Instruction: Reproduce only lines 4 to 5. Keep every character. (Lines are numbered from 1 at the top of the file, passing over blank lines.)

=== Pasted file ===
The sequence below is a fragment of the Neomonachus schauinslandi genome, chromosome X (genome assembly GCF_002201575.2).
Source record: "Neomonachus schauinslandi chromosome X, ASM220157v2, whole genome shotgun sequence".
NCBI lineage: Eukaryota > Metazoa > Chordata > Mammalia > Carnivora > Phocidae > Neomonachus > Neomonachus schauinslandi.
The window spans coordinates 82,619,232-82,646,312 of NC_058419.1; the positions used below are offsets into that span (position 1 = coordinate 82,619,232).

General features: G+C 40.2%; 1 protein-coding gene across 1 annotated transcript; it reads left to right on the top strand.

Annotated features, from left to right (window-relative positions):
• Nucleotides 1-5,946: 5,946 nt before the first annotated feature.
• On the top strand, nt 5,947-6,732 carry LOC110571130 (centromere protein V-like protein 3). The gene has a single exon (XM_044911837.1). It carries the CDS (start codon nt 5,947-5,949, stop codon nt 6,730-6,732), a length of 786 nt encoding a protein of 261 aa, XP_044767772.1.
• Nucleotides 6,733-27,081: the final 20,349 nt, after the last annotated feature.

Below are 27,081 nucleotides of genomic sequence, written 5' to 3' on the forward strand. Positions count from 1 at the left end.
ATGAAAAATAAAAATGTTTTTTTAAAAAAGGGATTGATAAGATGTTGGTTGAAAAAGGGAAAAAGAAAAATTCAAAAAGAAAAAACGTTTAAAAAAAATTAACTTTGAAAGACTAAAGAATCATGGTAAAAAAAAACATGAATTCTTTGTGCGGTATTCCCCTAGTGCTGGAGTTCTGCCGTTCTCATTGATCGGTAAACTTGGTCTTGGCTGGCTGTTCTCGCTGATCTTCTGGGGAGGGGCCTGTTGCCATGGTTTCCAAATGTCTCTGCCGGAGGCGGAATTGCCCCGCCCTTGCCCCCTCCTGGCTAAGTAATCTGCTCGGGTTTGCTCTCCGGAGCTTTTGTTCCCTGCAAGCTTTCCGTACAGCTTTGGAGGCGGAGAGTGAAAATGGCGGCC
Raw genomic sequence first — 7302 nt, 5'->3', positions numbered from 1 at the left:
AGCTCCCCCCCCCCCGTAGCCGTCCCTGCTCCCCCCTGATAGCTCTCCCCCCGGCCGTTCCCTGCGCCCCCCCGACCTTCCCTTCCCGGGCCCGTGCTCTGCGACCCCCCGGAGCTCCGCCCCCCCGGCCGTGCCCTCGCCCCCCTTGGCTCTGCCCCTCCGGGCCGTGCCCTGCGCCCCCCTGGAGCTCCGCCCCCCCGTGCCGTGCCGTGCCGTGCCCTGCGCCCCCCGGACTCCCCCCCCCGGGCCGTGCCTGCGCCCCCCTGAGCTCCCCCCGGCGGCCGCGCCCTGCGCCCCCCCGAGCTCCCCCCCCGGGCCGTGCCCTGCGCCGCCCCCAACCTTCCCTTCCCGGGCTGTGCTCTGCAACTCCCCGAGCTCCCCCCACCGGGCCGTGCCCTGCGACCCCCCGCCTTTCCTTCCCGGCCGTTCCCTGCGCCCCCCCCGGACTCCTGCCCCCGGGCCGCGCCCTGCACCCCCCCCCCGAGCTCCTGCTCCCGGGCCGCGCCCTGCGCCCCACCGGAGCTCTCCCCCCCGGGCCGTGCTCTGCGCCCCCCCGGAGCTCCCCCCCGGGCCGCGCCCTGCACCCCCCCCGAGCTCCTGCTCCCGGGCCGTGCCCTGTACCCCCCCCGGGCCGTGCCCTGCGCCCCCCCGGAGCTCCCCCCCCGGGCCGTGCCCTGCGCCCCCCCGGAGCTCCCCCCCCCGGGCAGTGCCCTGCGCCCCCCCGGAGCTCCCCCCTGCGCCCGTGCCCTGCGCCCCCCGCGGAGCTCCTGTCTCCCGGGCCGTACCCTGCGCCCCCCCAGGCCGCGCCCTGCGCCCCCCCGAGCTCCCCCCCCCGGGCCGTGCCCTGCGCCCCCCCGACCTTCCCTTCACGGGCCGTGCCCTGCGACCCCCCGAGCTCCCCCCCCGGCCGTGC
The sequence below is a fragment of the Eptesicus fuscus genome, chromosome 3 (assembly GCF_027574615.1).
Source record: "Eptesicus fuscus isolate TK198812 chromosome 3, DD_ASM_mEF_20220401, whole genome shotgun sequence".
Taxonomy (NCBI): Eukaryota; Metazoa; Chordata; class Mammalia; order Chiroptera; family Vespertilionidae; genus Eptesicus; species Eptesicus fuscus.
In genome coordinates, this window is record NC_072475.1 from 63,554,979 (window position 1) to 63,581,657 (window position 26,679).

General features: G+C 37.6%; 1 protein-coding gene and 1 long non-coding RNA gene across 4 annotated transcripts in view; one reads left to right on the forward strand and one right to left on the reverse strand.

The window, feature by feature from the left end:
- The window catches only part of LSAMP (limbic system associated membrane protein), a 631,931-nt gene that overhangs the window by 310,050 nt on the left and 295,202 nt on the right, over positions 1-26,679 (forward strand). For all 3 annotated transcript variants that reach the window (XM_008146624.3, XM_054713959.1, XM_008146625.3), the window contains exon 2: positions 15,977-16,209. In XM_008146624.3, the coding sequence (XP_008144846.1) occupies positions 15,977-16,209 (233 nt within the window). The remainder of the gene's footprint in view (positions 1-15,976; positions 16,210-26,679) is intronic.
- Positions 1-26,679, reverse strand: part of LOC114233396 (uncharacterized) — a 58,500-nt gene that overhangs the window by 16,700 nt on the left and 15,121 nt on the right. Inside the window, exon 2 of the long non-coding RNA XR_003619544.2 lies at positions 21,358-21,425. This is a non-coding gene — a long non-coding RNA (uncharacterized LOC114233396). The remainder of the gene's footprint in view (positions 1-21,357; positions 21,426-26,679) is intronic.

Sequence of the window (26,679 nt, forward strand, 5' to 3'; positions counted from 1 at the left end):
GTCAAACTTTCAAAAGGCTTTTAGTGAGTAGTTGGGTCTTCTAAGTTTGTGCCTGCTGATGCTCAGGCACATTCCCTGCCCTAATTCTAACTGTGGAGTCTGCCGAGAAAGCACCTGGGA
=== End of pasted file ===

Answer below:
The window spans coordinates 82,619,232-82,646,312 of NC_058419.1; the positions used below are offsets into that span (position 1 = coordinate 82,619,232).

General features: G+C 40.2%; 1 protein-coding gene across 1 annotated transcript; it reads left to right on the top strand.